If using a serpentine draft order is getting old for your in-person draft, but the idea of an auction kills too much of the draft experience for the traditionalists, here's the solution: the random card selection method.

1. Before the draft, lay out cards on a table corresponding with each draft slot with the ace representing the top pick (for leagues with more than 10 teams, use the face cards to represent higher draft slots).

2. Randomly pick out owners to flip the cards for the card selection order and keep track of it.

3. Reshuffle, lay out the cards face down and use the selection order for each owner to pick a card (thus avoiding a free-for-all card grab in place of an orderly selection process). Whatever card they end up with, is their draft position for that round.

4. Reshuffle and repeat for each round, but slide the selection order up one spot each time. For example since the 10th owner in a 10-team league never got to pick a card in the first round, in the second round that person slides up to being the first in line to select a card while everyone else slides down in the batting order, so to speak. The main arguments against this is A) what if an owner has a cold streak of selecting cards and B) how can one plan their draft out, because it's too spontaneous. First off, it's true that a cold streak early on can leave one with daunting draft positions, but the averages usually work out 90 percent of the time. For example, in Sunday's draft, my average picking position was 4.4 out of the first 10 rounds. Lead SI.com fantasy writer and fellow owner Jay Clemons' average draft position with this method was 4.9.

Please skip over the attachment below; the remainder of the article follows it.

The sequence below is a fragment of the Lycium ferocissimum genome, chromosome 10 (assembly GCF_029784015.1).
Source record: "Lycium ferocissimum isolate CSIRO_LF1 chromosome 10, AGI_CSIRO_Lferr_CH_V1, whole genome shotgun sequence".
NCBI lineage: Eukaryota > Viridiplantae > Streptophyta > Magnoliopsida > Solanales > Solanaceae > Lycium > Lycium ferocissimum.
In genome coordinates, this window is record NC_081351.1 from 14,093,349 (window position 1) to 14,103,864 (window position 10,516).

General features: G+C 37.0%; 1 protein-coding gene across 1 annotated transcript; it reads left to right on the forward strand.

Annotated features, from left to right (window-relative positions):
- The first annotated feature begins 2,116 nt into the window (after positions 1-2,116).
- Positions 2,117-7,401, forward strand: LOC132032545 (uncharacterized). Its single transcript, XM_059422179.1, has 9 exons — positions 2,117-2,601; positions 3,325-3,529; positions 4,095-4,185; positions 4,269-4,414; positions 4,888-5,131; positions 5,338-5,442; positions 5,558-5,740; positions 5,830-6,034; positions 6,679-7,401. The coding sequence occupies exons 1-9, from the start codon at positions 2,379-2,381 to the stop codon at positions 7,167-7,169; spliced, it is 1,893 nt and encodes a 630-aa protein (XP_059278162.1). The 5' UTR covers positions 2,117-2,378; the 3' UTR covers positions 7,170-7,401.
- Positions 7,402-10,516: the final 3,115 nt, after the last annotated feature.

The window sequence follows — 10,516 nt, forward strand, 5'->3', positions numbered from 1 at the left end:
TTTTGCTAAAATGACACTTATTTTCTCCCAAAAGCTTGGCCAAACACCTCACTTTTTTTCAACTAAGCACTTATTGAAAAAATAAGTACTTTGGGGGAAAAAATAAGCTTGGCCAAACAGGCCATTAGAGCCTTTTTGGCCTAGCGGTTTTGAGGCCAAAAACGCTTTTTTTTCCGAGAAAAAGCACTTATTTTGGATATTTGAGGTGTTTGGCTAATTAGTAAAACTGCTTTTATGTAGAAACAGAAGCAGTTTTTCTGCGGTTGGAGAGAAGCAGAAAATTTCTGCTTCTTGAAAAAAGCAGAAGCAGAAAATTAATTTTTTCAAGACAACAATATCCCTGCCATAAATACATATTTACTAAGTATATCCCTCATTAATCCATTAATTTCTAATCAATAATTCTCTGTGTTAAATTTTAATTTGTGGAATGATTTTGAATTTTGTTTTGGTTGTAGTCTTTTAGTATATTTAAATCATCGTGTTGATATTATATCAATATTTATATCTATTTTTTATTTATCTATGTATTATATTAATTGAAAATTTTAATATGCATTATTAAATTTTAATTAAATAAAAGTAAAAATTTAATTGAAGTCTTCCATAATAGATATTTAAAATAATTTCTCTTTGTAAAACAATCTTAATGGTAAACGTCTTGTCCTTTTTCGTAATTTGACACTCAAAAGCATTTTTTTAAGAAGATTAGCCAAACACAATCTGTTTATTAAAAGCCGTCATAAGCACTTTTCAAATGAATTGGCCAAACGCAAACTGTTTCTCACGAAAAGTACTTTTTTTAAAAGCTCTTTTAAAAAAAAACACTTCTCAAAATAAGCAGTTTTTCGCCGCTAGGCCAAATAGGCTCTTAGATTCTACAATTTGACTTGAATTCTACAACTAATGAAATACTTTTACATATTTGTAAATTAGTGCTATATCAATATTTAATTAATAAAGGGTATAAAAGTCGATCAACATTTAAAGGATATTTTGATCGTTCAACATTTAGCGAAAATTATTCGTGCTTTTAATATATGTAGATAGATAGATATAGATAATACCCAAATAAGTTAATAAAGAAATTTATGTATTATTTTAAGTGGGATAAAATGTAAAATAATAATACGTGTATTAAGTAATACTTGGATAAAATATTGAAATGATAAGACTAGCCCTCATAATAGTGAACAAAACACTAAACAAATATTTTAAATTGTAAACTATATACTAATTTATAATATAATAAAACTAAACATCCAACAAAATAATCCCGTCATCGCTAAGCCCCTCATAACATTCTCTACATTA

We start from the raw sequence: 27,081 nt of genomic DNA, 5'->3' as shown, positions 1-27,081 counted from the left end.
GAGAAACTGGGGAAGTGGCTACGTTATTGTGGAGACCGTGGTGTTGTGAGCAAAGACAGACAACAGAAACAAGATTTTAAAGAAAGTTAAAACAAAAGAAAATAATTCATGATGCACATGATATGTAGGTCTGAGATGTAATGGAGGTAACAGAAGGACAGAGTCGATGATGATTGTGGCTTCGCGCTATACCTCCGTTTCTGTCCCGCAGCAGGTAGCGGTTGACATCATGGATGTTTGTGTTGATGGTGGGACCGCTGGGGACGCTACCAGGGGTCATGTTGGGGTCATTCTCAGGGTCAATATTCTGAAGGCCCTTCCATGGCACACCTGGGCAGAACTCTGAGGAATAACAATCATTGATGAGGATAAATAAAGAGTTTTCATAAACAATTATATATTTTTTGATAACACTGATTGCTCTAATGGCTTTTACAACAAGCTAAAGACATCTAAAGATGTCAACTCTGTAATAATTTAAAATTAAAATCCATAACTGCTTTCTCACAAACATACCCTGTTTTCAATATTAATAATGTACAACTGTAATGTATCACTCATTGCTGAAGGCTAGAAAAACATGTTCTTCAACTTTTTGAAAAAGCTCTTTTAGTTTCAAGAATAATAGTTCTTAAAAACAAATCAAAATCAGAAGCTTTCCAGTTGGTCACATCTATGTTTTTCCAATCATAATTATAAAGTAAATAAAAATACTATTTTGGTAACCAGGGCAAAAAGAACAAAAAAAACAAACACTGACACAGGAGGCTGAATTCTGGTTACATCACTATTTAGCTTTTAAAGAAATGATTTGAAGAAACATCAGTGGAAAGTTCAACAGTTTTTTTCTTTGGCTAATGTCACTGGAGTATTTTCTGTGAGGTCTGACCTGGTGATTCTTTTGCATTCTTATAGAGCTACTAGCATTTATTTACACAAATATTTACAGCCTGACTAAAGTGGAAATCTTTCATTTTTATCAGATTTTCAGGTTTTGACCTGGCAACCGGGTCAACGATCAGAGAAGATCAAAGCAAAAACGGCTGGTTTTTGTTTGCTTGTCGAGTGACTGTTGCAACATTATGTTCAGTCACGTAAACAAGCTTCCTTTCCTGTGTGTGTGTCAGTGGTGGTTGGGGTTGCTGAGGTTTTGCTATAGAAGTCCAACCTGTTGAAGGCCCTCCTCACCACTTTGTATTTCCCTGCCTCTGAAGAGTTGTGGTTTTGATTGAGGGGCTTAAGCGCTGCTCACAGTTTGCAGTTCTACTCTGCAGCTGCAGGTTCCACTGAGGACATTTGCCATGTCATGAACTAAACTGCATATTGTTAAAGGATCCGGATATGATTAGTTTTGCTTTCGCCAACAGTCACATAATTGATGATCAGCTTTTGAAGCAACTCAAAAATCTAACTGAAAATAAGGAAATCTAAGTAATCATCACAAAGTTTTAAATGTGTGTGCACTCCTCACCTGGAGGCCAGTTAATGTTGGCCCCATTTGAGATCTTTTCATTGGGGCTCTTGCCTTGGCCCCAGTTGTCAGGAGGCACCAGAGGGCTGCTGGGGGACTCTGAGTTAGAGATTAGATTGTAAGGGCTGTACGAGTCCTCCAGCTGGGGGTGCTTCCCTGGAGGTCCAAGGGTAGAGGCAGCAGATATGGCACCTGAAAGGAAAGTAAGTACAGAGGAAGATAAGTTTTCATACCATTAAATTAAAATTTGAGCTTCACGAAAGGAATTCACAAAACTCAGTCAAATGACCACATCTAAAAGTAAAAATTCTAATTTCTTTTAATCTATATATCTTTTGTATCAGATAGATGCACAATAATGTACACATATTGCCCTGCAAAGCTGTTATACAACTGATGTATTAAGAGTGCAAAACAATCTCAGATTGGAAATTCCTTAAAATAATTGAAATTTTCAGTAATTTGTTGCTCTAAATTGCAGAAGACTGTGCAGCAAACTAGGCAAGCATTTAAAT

Since Jay wasn't there, this brings up the next caveat, for the league with a satellite franchise, have a different fellow owner in person, pick a face-down card for the out-of-town owner each round, therefore keeping it random. When it comes to tough luck, one owner averaged a brutal 9.2 draft position through four rounds but still ended up with RBs Rashard Mendenhall, Shonn Greene and Jahvid Best and TE Antonio Gates, proving a good GM can and should be able to make lemonade out of lemons.

Secondly, it makes every round unpredictable and up for grabs but still keeps the essence of what makes a draft great without the free for all of an auction. Even Jay, once against the card draft method, has come around, affectionately calling it "drafting without a net."

My 10-team league for which I'm the commissioner, held its 17th annual draft Sunday and kicked off with a familiar theme -- a top-three pick somehow avoiding my grasp (what did I say about that card picking method . ) but with pretty good results. Here are my 18 picks, with the draft round and draft slot preceding my choice.

Overall, my top two backs stack up against almost anyone but the depth is shaky. Bush is a great RB3 who can step in on a bye week, but if either Grant or Jackson get hurt I will be in trouble. Williams has the potential to be a steal, while Colston, Clark and Davis make a fine receiver trio.